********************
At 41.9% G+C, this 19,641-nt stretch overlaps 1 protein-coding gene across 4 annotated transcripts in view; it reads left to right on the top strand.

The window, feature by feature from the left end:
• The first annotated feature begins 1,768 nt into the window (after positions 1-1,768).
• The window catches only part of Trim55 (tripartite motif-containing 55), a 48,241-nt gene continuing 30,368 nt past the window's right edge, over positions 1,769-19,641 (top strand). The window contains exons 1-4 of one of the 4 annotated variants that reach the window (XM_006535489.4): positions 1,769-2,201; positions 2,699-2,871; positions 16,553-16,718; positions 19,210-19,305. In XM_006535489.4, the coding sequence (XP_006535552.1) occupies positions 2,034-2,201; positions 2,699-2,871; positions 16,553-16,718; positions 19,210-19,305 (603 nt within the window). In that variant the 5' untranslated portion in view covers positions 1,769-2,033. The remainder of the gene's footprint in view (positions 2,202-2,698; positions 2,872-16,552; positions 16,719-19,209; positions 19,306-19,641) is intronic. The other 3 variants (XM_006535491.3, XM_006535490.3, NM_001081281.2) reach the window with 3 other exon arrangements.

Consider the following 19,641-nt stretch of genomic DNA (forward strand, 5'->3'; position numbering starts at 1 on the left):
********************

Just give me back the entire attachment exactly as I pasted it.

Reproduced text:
At 41.9% G+C, this 19,641-nt stretch overlaps 1 protein-coding gene across 4 annotated transcripts in view; it reads left to right on the top strand.

The window, feature by feature from the left end:
• The first annotated feature begins 1,768 nt into the window (after positions 1-1,768).
• The window catches only part of Trim55 (tripartite motif-containing 55), a 48,241-nt gene continuing 30,368 nt past the window's right edge, over positions 1,769-19,641 (top strand). The window contains exons 1-4 of one of the 4 annotated variants that reach the window (XM_006535489.4): positions 1,769-2,201; positions 2,699-2,871; positions 16,553-16,718; positions 19,210-19,305. In XM_006535489.4, the coding sequence (XP_006535552.1) occupies positions 2,034-2,201; positions 2,699-2,871; positions 16,553-16,718; positions 19,210-19,305 (603 nt within the window). In that variant the 5' untranslated portion in view covers positions 1,769-2,033. The remainder of the gene's footprint in view (positions 2,202-2,698; positions 2,872-16,552; positions 16,719-19,209; positions 19,306-19,641) is intronic. The other 3 variants (XM_006535491.3, XM_006535490.3, NM_001081281.2) reach the window with 3 other exon arrangements.

Consider the following 19,641-nt stretch of genomic DNA (forward strand, 5'->3'; position numbering starts at 1 on the left):